Rebeca Nuez Suarez reflects on the application of Bach’s Solo Violin Sonatas and Partitas in the technical and musical development of young performers

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Rebeca Nuez Suarez © Nadja Pollack

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The unaccompanied Violin Sonatas and Partitas by Johann Sebastian Bach are an eternal staple in any classical violinist’s journey.

The unquestionable beauty and artistry of these works, as well as the high technical and artistic ability required to perform them, has taken the classical community to universally revere these pieces, granting them the firm place and privileged position they occupy within the top of the standard violin repertoire.

Performers and pedagogues alike have praised the virtues of these pieces in strengthening and accompanying the technical and musical development of performers young and old, and practitioners of all levels of experience engage with them the way health aficionados engage with richly nutritious staple foods.

’Johann Sebastian Bach’s Sonatas and Partitas for Solo Violin belong undoubtedly to those masterworks of violin literature which every violinist should study thoroughly and come to grips with’ — Henryk Szeryng, 1979

Listed below are four areas of development that may particularly benefit from the practising of these works.

1. Intonation

Even though intonation is a very obvious initial aspect to take into consideration when practising anything at all, from Schradieck or scales to concertos and showpieces, Bach’s Sonatas and Partitas may appear particularly transparent when it comes to playing in or out of tune, given the clarity and sometimes nakedness of their melodic lines (the Preludio from the third partita in E major, for instance, can be notably challenging in this area).

Additionally, all movements featuring bigger and more complex polyphonic lines offer an invaluable opportunity to work on the specific intonation unique to double stops and chords, essential to the intervals’ shine and definition, and to their consequent sound projection.

2. Coordination

One of the main sources of difficulty on the violin comes from its essential nature in combining two hands that perform separate and extremely different tasks, and from the complexity of the individual challenges these two need to manage simultaneously.

These pieces are extraordinarily useful in bolstering left/right hand coordination, as players are presented with an immense variety of string crossings that can only be managed with a fast and responsive, yet smooth and seamless right hand movement, while maintaining a leading, slightly anticipated left hand that deals, as well, with challenges of its own.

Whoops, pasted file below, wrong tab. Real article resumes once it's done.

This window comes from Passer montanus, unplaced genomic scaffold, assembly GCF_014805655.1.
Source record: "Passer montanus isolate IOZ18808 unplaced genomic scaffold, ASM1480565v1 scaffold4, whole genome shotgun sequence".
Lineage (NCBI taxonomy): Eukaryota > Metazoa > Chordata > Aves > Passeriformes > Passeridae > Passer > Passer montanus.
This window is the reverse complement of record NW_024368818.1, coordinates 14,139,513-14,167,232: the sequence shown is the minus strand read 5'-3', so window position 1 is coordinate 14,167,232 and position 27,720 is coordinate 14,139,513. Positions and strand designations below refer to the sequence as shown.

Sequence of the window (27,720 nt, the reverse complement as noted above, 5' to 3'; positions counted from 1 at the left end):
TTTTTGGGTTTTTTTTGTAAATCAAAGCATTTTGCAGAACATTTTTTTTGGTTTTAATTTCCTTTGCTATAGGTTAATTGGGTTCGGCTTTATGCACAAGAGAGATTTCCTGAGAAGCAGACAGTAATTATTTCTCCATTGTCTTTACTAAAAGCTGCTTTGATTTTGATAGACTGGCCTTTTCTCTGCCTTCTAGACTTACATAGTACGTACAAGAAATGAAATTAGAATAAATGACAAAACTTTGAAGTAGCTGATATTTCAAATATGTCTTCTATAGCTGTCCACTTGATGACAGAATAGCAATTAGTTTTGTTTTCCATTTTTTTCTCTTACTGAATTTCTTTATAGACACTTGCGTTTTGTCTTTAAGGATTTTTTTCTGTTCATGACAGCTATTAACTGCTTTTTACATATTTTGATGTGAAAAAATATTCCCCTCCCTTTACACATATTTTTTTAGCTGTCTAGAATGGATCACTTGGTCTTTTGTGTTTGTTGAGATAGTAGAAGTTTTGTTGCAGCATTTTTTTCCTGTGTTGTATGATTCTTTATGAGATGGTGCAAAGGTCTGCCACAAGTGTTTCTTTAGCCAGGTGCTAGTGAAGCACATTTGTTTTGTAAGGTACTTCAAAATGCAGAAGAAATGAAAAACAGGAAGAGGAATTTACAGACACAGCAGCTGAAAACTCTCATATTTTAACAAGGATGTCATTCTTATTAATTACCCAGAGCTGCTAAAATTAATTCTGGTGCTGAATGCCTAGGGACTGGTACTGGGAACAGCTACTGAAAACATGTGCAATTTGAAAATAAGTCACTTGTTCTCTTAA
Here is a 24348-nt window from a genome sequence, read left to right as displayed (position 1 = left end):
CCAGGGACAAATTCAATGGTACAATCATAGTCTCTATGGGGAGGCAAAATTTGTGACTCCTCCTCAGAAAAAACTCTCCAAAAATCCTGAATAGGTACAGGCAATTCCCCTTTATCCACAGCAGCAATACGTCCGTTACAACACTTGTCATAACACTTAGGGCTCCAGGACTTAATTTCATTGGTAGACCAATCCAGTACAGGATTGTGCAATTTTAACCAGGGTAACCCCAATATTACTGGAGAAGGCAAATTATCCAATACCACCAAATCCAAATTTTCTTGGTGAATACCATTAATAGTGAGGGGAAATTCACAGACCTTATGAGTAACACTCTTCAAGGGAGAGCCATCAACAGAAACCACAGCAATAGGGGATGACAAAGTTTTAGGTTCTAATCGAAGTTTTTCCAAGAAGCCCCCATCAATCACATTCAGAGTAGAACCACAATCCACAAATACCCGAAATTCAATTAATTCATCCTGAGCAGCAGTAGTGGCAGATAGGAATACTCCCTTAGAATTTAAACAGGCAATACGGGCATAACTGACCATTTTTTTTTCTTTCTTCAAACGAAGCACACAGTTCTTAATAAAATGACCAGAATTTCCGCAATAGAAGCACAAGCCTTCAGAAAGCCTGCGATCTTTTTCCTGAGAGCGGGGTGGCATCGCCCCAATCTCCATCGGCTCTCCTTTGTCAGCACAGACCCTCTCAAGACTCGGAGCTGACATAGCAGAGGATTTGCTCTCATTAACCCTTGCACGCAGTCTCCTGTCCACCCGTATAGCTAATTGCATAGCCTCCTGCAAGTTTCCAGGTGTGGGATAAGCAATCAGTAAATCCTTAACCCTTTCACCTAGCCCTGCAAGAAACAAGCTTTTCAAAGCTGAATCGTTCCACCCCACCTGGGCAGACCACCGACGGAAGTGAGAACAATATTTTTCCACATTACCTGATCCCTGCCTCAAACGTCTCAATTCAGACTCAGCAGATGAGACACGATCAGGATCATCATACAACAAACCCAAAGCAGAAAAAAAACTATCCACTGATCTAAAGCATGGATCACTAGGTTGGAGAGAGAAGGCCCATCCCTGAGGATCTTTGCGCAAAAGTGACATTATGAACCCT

3. Strength

Beyond left/right hand coordination and an absolute control of the right hand, the Sonatas and Partitas require a remarkable level of sharpness and articulation on the left hand. Working on any of these movements can be a sensible and relatively natural way of toning the tiny muscles, tendons and joints in our hands, allowing for just the right amount of active static/mobile stretched postures on the left hand without requiring of too many forced or awkward gestures and positions.

Lengthier and more complex movements, like the fugues from each of the three sonatas or the much loved (and feared) Chaconne from the second partita, can be really useful for performers to work on building physical endurance and sustained focus.

4. Musicality

One of the most comprehensively acclaimed characteristics of Bach’s work is its perceived expressiveness, and the strong emotional response it appears to elicit in performers and audiences regardless of their level of expertise or familiarity with classical music overall.

Considering the length and structure of the Sonatas and Partitas, giving isolated movements to young performers early on can be an excellent way of facilitating access to emotionally complex music in a very self-contained format. This generates an opportunity for developing players to explore their own musical expressivity and interpretive style within a controlled environment, and to practise the managing of emotional intensity while dealing with (mainly) foundational technical challenges, without the ‘disruption’ of extreme virtuosic passages.

While virtually all repertoire can be used, one way or another, to hone all of the areas highlighted above, the Sonatas and Partitas by Bach offer a healthy and practical context for young performers to develop both technique and musicality. Violinists of all ages can only benefit from exploring their relationship to Bach’s music, in conjunction with etudes, exercises and an appropriate repertoire selection tailored to their ability and learning objectives.

Watch Rebeca Nuez Suarez perform the Allemande from J.S. Bach’s Partita for Violin Solo No. 2 in D Minor, BWV 1004 here:

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